Settling In After Back to School

In the Pine Belt, many schools have been in session since the latter days of July. Parents of college freshmen have tearfully, and with much trepidation, packed vehicle upon vehicle to reluctantly deliver their kiddos to places far and near.

Hopefully, things are settling into place for the remainder of the household. But there may be a few hiccups along the way. It’s best to go ahead and iron those out before they become problematic.

Is getting the children out of bed, dressed, and fed a nutritious breakfast before hurrying them out the door to the bus still a challenge? Is making sure they have everything they need for the day still an even bigger issue?

In an effort to teach students responsibility, some schools have posted signs on doors saying, “If your child has forgotten something and you are bringing it to them, then kindly turn around and take it right back home.” They are trying to grow your children into self-sustainable young adults.

Homework may already be tiresome; family dinners become more difficult with a variety of early evening practices; weather delays have wreaked havoc with your scheduling. Is everyone hitting his or her stride?

There are tips to follow that might prove mentally profitable for everyone involved. But you’ve got to start small. has these recommendations:

  • Get your kids involved in creating and preparing their daily lunch menus. If your kids take their lunch to school, pack lunch boxes before going to bed. Establish rules for where they should put lunchboxes, etc. when they come home. Buy bulk packaged snacks like bags of grapes that can be easily added to lunches.
  • Go through your kids’ schoolwork once a month to toss the things you don’t want.
  • Create an inbox for kids to leave things that need your attention, like permission slips.
  • Set a time each week to sync up individual calendars with the family calendar.
  • Buy reusable sports bottles to increase their water consumption during the day.
  • Keep a small emergency allowance in your kids’ bags, just in case.
  • Plan supervised study dates when kids work together on projects or homework.
  • Have a backup transportation mode planned in case your kids miss the bus. It will happen.
  • Set your clocks forward 10 minutes. This makes it easier to be on time.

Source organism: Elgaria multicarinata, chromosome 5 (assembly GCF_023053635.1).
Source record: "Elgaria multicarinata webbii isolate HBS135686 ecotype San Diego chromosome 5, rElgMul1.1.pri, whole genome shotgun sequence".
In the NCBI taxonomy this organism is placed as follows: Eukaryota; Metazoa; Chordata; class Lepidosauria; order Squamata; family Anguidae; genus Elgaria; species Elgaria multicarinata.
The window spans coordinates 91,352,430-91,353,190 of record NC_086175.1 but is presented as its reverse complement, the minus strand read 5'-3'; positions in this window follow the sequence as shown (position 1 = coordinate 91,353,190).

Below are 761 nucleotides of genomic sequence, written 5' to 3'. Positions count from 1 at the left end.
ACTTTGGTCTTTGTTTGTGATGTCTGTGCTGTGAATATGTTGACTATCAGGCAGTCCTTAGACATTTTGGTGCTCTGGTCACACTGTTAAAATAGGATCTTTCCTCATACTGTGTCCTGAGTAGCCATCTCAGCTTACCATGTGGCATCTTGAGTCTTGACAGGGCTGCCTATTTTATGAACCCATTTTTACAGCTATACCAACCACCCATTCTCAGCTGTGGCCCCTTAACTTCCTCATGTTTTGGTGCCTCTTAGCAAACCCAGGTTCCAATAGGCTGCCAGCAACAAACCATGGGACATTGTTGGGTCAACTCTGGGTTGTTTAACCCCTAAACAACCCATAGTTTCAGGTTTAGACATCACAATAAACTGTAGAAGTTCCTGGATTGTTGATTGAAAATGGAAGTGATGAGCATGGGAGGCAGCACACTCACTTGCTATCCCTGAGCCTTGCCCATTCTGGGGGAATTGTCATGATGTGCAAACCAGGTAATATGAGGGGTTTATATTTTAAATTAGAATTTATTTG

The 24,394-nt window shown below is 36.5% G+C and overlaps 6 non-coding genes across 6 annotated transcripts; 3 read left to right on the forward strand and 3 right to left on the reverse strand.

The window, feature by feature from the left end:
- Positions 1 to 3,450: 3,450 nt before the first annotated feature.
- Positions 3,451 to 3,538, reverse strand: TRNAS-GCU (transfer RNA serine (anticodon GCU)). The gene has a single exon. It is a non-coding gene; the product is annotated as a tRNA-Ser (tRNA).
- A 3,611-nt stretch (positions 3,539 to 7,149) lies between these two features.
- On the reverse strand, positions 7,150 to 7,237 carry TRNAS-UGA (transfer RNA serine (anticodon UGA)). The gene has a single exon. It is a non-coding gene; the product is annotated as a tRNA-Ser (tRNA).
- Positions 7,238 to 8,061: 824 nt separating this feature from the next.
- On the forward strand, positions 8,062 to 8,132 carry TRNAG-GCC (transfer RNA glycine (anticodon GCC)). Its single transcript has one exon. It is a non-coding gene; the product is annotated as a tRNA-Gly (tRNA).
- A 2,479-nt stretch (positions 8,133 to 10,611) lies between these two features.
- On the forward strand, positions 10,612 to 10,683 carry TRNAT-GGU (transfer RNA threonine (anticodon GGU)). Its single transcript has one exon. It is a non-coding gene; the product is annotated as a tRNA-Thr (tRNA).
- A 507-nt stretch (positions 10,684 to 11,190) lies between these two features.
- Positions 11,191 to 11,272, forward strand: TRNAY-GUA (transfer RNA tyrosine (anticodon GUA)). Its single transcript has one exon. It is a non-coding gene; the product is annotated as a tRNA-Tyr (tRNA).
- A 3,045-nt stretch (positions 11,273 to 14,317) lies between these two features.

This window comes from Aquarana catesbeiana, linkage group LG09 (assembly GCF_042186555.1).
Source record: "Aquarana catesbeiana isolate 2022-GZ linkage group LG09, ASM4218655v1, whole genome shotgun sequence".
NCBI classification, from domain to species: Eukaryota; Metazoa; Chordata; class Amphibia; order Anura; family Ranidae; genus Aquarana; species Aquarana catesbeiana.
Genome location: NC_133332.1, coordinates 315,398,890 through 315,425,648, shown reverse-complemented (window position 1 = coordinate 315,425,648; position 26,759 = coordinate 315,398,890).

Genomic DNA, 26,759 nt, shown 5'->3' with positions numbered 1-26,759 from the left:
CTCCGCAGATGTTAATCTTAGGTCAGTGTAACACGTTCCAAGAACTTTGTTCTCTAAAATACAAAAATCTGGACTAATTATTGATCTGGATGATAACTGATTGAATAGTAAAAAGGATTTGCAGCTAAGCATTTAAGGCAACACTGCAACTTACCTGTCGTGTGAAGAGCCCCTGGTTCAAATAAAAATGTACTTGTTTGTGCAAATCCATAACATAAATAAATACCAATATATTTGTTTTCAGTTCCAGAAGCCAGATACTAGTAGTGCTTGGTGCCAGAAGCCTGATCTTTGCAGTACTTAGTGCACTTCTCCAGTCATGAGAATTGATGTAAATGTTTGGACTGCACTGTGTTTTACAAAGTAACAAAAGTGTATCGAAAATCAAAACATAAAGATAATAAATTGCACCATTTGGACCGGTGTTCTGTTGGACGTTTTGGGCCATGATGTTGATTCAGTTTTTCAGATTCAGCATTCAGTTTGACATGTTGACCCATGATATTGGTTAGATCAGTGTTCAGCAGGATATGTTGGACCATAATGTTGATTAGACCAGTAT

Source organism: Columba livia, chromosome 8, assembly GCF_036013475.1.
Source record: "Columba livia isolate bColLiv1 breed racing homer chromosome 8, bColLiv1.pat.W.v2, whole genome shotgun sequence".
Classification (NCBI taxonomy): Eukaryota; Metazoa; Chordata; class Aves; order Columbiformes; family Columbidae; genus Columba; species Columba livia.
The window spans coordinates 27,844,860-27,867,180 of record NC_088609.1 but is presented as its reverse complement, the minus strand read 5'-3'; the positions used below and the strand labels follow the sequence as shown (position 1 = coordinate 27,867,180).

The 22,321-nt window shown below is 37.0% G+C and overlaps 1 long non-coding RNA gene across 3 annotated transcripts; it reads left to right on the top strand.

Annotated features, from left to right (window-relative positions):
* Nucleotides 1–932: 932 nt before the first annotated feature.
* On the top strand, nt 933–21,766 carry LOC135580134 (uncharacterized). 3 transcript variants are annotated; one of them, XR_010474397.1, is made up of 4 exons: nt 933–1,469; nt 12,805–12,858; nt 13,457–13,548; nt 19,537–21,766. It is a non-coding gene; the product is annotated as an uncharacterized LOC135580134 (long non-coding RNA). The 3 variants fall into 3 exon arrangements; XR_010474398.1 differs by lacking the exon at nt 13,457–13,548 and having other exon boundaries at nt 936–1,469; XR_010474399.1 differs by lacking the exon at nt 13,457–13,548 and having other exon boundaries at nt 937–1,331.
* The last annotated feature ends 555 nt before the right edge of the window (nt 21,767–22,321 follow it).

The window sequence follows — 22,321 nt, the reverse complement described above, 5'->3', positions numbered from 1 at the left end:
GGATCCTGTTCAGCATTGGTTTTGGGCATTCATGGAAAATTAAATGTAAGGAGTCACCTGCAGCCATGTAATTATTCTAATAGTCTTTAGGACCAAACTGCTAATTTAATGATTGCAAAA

• Schedule blocks of time to check in with each child to see how things are going.
  • Schedule at least one 30-minute block in your calendar each day for “you time.”
  • Use positive phrasing, such as “You can go outside after your homework is done,” rather than “You’re not going outside until this is finished.”
  • Make sure your kids (and you!) have an effective wake-up alarm that works for them.
  • Set an alarm or notification 30 minutes before bedtime.
  • Remove things like mobile devices from kids’ bedrooms to focus them on sleeping.
  • Use night lights, white sound machines and fans for kids who can’t get to sleep.
  • Map out a bathroom schedule to avoid family fights for bathroom time.
  • Keep a running list of supplies, clothing, and food that need to be bought each week.
  • Schedule study blocks on the weekends before big tests, mid-terms and finals.
  • Do something fun to diffuse this stressful time of year for all of you.
  • Establish a set “Family Time,” whether it’s during dinner or before bed.
  • Give kids a specific day to when they can choose all the activities you do together.
  • Determine how long it takes them to do assignments to help with time management.
  • Use an egg timer to get your kids used to focusing for specific periods of time.
  • Teach your kids to prioritize their assignments by making to-do lists with deadlines.
  • Give your kids a short break after each assignment they finish, such as a short walk.
  • Set a regular alarm each day that signals the start of homework time.
  • Take a breath!

With all this preparation, your kids will be in great shape. If you’re relaxed and calm, they’ll head off to school feeling excited and ready to get to work. But whatever you’re undertaking, start small. Get the family into a routine that benefits everyone. Stick to deadlines.

Once the routine gets more developed over time and everyone gets settled in, things should level off. Then you really will able to cheer for the HOME team.